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  6. Thinking aloud here a bit: there's an argument to be made that healing in D&D is so important that it should not be in the portfolio of any one PC (instead, it should be some resource spread across the party as a whole). Alternatives could be:

    (1) Give it to every PC class (as in 4E)
    (2) Isolate it a tagalong healer NPC class (noncombatant)
    (3) Given only by magic items (healing potions)

    Personally, I loathe #1 and actually use #3 (in conjunction with barring clerics for additional reasons, but I see it could also be a separate issue for some people).

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  7. My idea of what a D&D cleric was also shaped by the Tragic Figure of Aleena in the Mentzer Red Box set. (Was the only one who cried when she died?) I forget exactly what she said when you first meet her, but it was something to the effect of, "I can kinda fight, and I can heal you, too!"

    Add to that, that the cleric on the "Cleric" page was a similarly-hot chick who looked a lot like Aleena. (Larry Elmore, though a wonderful artist, did have his tropes :) ) Didn't show me the greater possibilities that were possible with this class.

    When I introduce the cleric to new players I like to say that "God is on your side" or talk about being a holy agent and being able to command the awe of the superstitious, kinda sorta of what you're talking about here, James. There's so much potential badassery that goes untapped with the cleric -- 'tis a shame.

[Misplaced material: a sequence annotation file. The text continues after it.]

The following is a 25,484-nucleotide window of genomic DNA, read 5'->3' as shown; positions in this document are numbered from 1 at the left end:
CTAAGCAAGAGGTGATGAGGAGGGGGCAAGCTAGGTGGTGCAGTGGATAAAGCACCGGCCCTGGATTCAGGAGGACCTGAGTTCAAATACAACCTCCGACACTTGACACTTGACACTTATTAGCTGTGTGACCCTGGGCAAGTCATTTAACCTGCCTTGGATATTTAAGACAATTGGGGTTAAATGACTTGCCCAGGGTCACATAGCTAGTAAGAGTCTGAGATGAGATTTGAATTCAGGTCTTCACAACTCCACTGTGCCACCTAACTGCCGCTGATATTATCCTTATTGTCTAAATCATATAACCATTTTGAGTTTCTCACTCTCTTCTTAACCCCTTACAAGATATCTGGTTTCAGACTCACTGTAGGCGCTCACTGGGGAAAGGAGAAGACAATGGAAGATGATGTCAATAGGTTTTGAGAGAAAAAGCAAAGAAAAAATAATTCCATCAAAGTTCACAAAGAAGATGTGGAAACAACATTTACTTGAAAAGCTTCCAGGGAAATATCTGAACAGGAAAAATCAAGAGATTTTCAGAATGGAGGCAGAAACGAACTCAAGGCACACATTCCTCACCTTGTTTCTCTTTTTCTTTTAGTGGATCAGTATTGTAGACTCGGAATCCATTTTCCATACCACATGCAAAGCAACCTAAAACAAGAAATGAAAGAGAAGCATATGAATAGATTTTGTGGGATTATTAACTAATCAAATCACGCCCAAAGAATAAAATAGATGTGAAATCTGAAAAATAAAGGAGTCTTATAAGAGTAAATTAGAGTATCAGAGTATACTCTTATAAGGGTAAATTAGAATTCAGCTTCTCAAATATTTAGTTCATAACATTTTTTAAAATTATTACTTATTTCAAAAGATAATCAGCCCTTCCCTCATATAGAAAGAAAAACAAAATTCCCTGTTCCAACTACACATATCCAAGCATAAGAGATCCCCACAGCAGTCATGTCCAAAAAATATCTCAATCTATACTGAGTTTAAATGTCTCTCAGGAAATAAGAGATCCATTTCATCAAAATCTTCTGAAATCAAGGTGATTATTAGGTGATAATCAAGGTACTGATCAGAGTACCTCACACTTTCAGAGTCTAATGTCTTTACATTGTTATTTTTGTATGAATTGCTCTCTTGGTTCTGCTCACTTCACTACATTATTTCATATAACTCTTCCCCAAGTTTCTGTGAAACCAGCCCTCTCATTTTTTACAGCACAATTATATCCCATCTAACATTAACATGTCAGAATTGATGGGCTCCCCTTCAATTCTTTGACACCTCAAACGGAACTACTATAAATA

Don't know if it's a bad word around here, but I play Pathfinder, and their advanced player's guide has the "Inquisitor" class, which takes all the coolness and badassery of being a cleric and multiplies it by n. Nothing like "passing judgment" or casting a "stern gaze" while interrogating a heretic. :)

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  8. My non-adventuring priests are 1st - 2nd level clerics that spend their life at temple NOT delving into dungeons. Heck, I even have some higher level clerics, even powerful ones, never have gone on an adventure. They level up through their life's work.

    What do you call a follower of a god who never gets spells? Not a priest. They're one of the masses outside the temple on holy day on their knees with thier face in the dirt.

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  9. Some commenters have suggested that the lack of appeal has to do with the perception that clerics are nothing more than "heal-bots," a term borrowed from video games, particularly MMOs.

    "This Cleric is a bad ass Judge Dread type and his God only heals the Cleric so that he can keep on being bad ass. His healing spells don't work on other people..."

    :)

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  10. @Wingy: That's how AD&D classifies healing, too. Cure Light Wounds, Slow Poison, Feign Death and others are all listed as necromantic spells.

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  11. And yet I love playing clerics...

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  12. @John- I sadly have never had a chance to play any pre-3rd editions of D&D (Pathfinder is the name of the game in my area unfortunately). That in my mind makes more sense.

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  13. The only cleric I think I ever played was dual-classed from fighter, he styled himself a marauder of Talos. He was a magnificent bastard, I miss him.

    In my campaigns, clerics differ from priests in much the way that James describes. Clerics belong to special orders that test their faith through action. They are often a militant branch of their parent religion.